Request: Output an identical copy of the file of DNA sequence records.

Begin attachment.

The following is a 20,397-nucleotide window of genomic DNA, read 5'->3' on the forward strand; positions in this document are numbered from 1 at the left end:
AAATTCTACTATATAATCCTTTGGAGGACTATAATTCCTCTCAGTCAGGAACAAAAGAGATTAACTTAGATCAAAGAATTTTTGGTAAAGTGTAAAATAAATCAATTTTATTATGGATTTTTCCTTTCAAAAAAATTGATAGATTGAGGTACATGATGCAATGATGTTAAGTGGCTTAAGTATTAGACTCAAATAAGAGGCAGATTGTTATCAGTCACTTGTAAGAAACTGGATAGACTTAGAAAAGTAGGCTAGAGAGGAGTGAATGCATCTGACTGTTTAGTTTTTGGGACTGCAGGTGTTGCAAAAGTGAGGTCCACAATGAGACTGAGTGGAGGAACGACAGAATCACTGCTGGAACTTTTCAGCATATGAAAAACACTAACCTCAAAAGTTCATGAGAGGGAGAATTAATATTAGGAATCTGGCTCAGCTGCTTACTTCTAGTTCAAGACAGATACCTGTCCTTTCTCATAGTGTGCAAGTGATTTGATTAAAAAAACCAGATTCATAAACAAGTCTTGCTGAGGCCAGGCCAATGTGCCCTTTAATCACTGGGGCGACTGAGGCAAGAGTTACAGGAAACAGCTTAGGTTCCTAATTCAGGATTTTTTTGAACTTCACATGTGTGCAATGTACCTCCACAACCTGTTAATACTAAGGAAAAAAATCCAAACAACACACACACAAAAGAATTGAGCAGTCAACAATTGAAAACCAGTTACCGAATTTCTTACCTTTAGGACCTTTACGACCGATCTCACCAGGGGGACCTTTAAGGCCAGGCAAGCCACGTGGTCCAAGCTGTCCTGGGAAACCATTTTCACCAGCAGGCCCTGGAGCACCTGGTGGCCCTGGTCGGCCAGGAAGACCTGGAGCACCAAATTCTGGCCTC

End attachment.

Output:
The following is a 20,397-nucleotide window of genomic DNA, read 5'->3' on the forward strand; positions in this document are numbered from 1 at the left end:
AAATTCTACTATATAATCCTTTGGAGGACTATAATTCCTCTCAGTCAGGAACAAAAGAGATTAACTTAGATCAAAGAATTTTTGGTAAAGTGTAAAATAAATCAATTTTATTATGGATTTTTCCTTTCAAAAAAATTGATAGATTGAGGTACATGATGCAATGATGTTAAGTGGCTTAAGTATTAGACTCAAATAAGAGGCAGATTGTTATCAGTCACTTGTAAGAAACTGGATAGACTTAGAAAAGTAGGCTAGAGAGGAGTGAATGCATCTGACTGTTTAGTTTTTGGGACTGCAGGTGTTGCAAAAGTGAGGTCCACAATGAGACTGAGTGGAGGAACGACAGAATCACTGCTGGAACTTTTCAGCATATGAAAAACACTAACCTCAAAAGTTCATGAGAGGGAGAATTAATATTAGGAATCTGGCTCAGCTGCTTACTTCTAGTTCAAGACAGATACCTGTCCTTTCTCATAGTGTGCAAGTGATTTGATTAAAAAAACCAGATTCATAAACAAGTCTTGCTGAGGCCAGGCCAATGTGCCCTTTAATCACTGGGGCGACTGAGGCAAGAGTTACAGGAAACAGCTTAGGTTCCTAATTCAGGATTTTTTTGAACTTCACATGTGTGCAATGTACCTCCACAACCTGTTAATACTAAGGAAAAAAATCCAAACAACACACACACAAAAGAATTGAGCAGTCAACAATTGAAAACCAGTTACCGAATTTCTTACCTTTAGGACCTTTACGACCGATCTCACCAGGGGGACCTTTAAGGCCAGGCAAGCCACGTGGTCCAAGCTGTCCTGGGAAACCATTTTCACCAGCAGGCCCTGGAGCACCTGGTGGCCCTGGTCGGCCAGGAAGACCTGGAGCACCAAATTCTGGCCTC